Another entrée, a slab of golden-seared salmon, is beautifully cooked, served with a smear of lemon Greek yogurt that brings out the subtle sweetness of the flesh. Then there’s the Angus bistro steak, which is bathed in a bright and citrusy chimichurri sauce that cuts through the richness of the meat. And there are, of course, tacos, offered here with a savory pork pibil filling, served with a crumbled cotija cheese and a smoky shishito pepper salsa. On a recent visit, the corn tortillas were served only slightly warm, causing them to nearly crack and split in places, but even that glitch couldn’t detract from the tender, flavorful pibil.
The Upton offers a blend of indoor and outdoor spaces, including a chic patio with graffiti-inspired art.
Dessert seems to change nightly at The Upton, and might include an appearance of donas, which are a staple of The Upton’s brunch menu (the restaurant offers a separate brunch menu on Saturdays and Sundays). The Mexican-inspired doughnut holes are exquisitely spongey on the inside, and rolled in a blend of cinnamon and sugar that may remind you of a hot-out-of-the-deep-fryer churro. There’s also a deconstructed Snickers candy bar sundae, with delicate scoops of vanilla ice cream embellished with squiggles of caramel and chocolate and lavished with handfuls of chopped nuts. Dessert may not always be particularly highbrow, but it’s nearly always playful and delicious.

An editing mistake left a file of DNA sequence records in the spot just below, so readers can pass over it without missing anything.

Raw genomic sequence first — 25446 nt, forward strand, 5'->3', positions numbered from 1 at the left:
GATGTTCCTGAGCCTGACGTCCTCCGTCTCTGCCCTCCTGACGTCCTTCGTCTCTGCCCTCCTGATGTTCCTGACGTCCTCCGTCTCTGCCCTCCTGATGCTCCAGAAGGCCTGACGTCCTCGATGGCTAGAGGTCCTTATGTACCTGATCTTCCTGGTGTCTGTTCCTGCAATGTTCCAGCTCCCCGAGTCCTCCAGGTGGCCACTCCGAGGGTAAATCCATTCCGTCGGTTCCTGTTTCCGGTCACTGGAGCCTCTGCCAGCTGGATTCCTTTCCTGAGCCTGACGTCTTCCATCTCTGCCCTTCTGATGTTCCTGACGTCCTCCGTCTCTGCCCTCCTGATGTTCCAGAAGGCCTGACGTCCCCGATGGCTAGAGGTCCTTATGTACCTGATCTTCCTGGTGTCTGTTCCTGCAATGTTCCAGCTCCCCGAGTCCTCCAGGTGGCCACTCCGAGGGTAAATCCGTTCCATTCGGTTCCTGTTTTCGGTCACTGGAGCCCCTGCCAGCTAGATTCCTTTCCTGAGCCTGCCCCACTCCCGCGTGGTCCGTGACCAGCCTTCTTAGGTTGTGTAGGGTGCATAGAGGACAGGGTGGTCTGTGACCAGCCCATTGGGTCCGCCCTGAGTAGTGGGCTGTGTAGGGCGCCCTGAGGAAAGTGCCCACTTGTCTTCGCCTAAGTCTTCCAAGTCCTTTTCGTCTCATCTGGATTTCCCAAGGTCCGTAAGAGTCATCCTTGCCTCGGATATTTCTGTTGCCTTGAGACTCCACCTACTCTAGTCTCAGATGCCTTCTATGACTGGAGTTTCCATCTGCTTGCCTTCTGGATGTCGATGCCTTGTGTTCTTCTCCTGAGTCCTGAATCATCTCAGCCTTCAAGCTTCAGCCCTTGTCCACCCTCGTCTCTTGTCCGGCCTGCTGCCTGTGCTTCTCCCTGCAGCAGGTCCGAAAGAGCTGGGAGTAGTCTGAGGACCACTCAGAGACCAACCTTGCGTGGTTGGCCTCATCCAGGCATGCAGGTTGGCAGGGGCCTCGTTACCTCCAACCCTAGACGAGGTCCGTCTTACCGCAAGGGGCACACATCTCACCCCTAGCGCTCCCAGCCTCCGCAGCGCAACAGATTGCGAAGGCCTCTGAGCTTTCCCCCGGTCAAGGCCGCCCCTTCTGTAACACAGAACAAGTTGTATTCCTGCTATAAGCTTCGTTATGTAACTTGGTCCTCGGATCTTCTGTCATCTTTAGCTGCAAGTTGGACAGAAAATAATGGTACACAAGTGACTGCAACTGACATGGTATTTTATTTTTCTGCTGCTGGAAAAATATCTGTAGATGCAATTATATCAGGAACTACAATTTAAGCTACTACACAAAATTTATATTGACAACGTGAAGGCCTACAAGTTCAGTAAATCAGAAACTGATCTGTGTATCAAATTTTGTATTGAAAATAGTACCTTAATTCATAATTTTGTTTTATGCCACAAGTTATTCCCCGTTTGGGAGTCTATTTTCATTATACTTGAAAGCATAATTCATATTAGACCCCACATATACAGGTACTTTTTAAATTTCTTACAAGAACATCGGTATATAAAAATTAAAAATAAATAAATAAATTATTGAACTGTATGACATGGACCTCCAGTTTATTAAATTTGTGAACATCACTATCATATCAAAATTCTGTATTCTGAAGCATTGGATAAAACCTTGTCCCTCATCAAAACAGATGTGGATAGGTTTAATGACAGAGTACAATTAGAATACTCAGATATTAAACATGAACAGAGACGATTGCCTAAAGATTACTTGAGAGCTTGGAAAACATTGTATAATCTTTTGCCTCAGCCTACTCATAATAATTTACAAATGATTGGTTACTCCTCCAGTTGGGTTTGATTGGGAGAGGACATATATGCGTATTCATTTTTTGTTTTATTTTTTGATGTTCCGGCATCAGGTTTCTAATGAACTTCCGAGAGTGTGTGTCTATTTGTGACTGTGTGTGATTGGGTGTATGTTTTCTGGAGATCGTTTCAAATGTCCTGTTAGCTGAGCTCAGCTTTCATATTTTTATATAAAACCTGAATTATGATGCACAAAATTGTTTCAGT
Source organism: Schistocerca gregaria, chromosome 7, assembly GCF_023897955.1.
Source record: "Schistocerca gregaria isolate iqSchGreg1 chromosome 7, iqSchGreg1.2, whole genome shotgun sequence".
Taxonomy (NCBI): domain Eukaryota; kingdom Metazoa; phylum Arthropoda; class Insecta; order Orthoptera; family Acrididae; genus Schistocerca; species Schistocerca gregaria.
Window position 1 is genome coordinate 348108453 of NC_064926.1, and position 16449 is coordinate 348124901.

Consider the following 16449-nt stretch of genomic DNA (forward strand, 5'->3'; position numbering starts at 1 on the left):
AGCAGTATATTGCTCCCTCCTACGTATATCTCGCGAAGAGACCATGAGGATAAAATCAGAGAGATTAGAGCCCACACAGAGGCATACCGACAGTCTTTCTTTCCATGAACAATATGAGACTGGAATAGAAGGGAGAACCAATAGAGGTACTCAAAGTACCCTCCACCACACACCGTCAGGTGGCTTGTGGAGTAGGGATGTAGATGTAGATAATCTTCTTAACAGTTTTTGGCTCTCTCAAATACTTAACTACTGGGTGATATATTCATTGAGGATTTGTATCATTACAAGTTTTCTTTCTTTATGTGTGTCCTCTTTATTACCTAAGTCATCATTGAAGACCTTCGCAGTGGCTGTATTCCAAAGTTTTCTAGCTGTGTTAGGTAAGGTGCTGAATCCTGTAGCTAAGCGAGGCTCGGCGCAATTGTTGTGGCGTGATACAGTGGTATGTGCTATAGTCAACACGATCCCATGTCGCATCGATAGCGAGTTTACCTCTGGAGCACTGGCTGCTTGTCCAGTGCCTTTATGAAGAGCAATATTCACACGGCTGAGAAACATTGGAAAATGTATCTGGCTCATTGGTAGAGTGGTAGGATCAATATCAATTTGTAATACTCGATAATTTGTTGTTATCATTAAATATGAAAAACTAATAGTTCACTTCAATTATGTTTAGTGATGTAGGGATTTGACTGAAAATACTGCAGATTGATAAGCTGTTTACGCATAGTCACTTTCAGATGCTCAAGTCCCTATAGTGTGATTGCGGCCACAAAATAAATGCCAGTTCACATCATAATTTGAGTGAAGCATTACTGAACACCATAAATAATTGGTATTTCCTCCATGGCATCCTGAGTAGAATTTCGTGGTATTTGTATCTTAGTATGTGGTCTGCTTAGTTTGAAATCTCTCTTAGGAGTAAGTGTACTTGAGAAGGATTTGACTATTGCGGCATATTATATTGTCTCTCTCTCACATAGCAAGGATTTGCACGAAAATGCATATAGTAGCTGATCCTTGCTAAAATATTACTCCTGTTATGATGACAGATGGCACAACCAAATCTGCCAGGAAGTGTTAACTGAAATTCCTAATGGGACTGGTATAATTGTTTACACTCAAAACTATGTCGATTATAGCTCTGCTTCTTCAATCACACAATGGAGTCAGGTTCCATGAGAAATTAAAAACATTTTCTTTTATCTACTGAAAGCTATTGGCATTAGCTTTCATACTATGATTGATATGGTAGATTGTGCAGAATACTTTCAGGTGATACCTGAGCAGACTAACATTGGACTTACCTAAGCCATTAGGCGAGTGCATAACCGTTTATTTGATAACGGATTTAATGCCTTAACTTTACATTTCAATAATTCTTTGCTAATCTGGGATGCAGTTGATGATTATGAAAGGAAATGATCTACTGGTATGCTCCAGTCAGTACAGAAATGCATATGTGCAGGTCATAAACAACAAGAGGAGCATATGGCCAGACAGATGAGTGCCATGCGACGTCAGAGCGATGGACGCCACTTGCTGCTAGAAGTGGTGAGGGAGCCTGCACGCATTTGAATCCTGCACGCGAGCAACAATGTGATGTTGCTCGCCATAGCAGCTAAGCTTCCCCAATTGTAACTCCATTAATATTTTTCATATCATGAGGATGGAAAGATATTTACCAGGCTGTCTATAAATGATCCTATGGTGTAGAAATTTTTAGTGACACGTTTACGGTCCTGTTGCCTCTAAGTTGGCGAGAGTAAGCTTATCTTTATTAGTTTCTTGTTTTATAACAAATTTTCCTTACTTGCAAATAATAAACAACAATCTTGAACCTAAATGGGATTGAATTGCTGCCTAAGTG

As with most New American restaurants, The Upton’s menu reflects the usual obsession with seasonal ingredients of local provenance, but you may not even notice the organic meats and veggies listed on the menu. What comes out of the kitchen is usually whimsical, and nearly always very good, so that there’s rarely time for your taste buds to take notice of anything else.
7216 East Shoeman Lane
Hours: 5 p.m. to 11 p.m. Tuesdays through Thursdays & Sundays; 11:30 a.m. to 1:30 p.m. lunch Thursdays & Fridays; 5 p.m. to 2 a.m. Fridays & Saturdays; 10 a.m. to 3 p.m. brunch Saturdays & Sundays; closed Mondays
Chinese char siu ribs $11
Waygu bone marrow $13
Barbie doll risotto with scallops $19
Southern fried picnic chicken $15